Here is an updated set of instructions to help you install the steel striker. These are a general view to help aide you. This is the easiest way I have found to do the installation. You are responsible for your own handle as you are the one installing or having someone else install the striker arm. I'm not responsible for any damages caused by inappropriate installation and carelessness. I suggest an experienced mechanic perform the operation. However, this can be done by anyone who is mechanically inclined, patient, and can follow directions. Please be careful and take your time when you do this. Stay away from the wire harness that runs into the handle and be gentle with the metal parts in the handle as well. If you have any questions, you can contact me before you start. Please wear eye protection, gloves, ear plugs, hard hat, and steel toe boots during the process. BE CAREFUL!
If you have VR6 handles (raised lip or ring around the key hole), the passenger side handle's screw which holds the handle to the door MAY BE a LEFT-HAND thread. I have come across a few handles this way opposed to others on the passenger side that were right-handed threads. Remember this so you won't damage your handle by thinking the screw is seized and cause yourself grief. Some guru engineer decided he wanted to make VR6 handles different than the rest for some bogus reason. Left-handed threads must turn "clockwise" to remove. Right-handed threads must turn "counter-clockwise" to remove.
Make sure you take your door panel completely off, unplug the handle, and remove the clip that holds the handle's wires inside the door before you unscrew and try to remove the handle from the door. The factory does not give you much slack in the wires. If you pull on the handle without unhooking and making sure the wiring is lose, you might damage the handles tiny black switch (held by a small screw and mounted in the handle) which locks/unlocks the door by the vacuum actuators when you turn and hold the key.
It is a very good idea to roll your window down before installing the striker into your handle that way it is easy to open the door from the inside if something doesn't work right when you go to install the finished handle on the door. If not, you'll be walking around the car and going in through the other door to open the door you are working on. Also, when you are ready to install the handle back to the door, try it a few times before inserting the phillips head screw to hold it in place in the door jamb. Insert the handle as you normally would making sure the 2 OEM black plastic gaskets are attached to the handle. There is also a white plastic clip that mounts in the door handle hole. It keeps the backside of the handle's base from moving outward once the handle is installed. Make sure you have one or your handle will not work correctly. Sometimes, they fall down inside the door when you remove a handle. Insert the handle back into the door as it would correctly sit being mounted. Take one hand and push lightly/hold the big base of the handle and take the other hand and pull to open the door. Keep your hand on the base and don't let the handle move. Shut the door and repeat the process a few times as you try the "repaired" handle out. With the door open, make sure the handle doesn't move as you insert/tighten the phillips screw. ***Please try the handle out a few times before you afix it to the door with the screw. It will save you a headache in case something wasn't done correctly when you installed the "repaired" handle. ***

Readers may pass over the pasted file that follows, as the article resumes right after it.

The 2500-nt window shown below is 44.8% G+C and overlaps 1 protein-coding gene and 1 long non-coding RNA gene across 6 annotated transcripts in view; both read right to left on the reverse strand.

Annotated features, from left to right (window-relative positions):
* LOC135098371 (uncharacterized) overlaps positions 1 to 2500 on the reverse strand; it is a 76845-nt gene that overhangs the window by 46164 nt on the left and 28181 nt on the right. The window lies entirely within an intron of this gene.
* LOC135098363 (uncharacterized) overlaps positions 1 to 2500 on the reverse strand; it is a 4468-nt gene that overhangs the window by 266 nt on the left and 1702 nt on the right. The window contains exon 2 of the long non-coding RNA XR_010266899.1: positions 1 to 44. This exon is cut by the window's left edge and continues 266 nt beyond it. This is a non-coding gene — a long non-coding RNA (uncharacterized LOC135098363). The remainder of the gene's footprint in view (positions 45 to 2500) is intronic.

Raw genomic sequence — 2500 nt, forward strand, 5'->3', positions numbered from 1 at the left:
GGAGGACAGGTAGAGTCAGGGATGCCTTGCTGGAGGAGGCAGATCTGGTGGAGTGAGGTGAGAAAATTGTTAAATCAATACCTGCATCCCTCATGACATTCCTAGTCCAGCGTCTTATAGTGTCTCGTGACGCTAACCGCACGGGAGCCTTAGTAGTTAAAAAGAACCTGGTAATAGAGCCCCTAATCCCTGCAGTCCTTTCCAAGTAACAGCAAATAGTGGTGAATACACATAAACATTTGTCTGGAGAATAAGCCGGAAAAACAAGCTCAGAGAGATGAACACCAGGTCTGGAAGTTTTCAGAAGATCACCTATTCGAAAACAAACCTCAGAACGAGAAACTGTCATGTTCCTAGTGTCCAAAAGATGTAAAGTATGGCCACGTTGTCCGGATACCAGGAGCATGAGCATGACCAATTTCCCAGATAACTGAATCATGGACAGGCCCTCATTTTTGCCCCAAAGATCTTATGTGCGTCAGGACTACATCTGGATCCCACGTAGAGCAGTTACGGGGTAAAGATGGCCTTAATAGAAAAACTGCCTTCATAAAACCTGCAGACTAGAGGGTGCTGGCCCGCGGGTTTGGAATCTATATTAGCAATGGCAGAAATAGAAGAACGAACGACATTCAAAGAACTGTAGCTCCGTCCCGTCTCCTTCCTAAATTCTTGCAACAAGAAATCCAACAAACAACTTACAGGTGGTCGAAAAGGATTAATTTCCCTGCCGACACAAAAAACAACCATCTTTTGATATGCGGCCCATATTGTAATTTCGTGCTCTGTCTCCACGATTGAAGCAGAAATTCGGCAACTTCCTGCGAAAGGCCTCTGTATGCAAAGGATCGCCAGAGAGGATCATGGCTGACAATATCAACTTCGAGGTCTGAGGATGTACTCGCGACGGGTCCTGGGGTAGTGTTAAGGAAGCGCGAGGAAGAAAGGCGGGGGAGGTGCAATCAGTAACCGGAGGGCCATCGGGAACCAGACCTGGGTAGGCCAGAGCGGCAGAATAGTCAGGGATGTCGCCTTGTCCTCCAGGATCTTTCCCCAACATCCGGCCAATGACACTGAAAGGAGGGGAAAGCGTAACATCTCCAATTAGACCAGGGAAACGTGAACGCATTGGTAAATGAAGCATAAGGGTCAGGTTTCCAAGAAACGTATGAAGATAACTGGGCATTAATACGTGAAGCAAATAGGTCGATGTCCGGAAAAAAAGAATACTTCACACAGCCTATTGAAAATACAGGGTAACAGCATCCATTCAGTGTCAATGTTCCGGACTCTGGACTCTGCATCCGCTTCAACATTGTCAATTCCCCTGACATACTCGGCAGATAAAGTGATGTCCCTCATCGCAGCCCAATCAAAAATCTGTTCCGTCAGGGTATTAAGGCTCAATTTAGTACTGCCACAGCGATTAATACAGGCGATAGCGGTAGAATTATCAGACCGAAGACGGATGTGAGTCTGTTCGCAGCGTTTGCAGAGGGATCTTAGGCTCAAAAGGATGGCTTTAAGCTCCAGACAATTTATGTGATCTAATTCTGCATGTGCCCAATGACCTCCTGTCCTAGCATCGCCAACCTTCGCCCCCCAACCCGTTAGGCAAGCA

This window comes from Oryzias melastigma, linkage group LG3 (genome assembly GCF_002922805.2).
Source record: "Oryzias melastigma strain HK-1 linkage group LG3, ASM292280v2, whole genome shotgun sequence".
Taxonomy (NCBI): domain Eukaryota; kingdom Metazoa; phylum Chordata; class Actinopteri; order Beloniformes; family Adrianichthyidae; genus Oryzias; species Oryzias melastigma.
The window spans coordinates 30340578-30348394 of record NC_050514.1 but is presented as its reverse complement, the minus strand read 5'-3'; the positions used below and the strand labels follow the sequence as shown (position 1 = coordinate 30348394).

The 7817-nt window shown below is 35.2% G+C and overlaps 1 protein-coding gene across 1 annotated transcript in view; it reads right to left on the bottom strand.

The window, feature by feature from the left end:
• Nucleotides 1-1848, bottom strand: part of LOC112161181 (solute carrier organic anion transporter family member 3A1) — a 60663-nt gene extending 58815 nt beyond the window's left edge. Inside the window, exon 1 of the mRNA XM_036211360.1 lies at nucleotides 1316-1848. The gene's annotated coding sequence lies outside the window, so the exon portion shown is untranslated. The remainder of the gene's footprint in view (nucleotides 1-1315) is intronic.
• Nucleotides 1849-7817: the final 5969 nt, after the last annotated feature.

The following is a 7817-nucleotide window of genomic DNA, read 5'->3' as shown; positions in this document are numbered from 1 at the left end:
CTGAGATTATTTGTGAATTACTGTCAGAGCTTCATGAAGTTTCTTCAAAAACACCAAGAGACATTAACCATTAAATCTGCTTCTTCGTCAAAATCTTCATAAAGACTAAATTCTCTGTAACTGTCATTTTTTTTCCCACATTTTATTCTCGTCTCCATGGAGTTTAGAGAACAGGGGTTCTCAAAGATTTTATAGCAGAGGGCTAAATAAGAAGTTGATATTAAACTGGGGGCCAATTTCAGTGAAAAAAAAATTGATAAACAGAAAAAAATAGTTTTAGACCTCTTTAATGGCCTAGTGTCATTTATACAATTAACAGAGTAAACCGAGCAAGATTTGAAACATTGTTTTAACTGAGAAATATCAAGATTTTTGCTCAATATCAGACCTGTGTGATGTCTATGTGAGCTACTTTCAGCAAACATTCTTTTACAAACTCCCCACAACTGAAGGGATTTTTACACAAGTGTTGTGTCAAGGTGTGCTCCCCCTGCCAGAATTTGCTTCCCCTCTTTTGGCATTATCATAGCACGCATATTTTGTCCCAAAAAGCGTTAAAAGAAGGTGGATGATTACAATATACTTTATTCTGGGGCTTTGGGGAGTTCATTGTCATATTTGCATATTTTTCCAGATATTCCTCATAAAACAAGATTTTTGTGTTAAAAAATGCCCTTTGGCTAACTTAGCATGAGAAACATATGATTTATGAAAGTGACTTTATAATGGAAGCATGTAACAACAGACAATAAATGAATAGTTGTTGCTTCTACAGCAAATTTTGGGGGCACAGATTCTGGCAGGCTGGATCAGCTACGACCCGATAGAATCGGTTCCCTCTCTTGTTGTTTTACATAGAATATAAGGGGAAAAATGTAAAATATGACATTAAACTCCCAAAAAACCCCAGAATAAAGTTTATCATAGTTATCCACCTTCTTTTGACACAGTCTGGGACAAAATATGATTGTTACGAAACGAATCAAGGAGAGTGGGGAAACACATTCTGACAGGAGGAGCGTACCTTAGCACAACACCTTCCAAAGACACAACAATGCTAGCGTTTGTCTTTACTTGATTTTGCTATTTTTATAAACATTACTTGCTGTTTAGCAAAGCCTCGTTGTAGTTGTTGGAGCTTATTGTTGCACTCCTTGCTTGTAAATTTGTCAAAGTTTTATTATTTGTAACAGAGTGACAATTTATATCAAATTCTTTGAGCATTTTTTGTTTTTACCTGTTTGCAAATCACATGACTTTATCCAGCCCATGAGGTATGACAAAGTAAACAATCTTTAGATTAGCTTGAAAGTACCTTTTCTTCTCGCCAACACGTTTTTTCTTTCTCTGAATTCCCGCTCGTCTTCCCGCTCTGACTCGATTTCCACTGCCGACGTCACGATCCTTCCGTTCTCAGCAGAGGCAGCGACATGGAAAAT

Below are a series of pictures I have taken to show you the simple steps involved in changing out the door handle striker arm. Steps are labeled from 0 to 9. I have also included a few pictures of an early Corrado factory OEM striker arm which is adjustable, and a later Corrado striker arm that is non-adjustable. There are also a few picts of the tools I use to rebuild the handles, just to give you an idea.
Late and early model Corrado OEM strikers (note how the later striker has the white plastic cap that does not screw out and adjust like the earlier striker):
Early model handle (89'-90') that does not have a long spring arm that lays against the striker. We'll call him "stubby":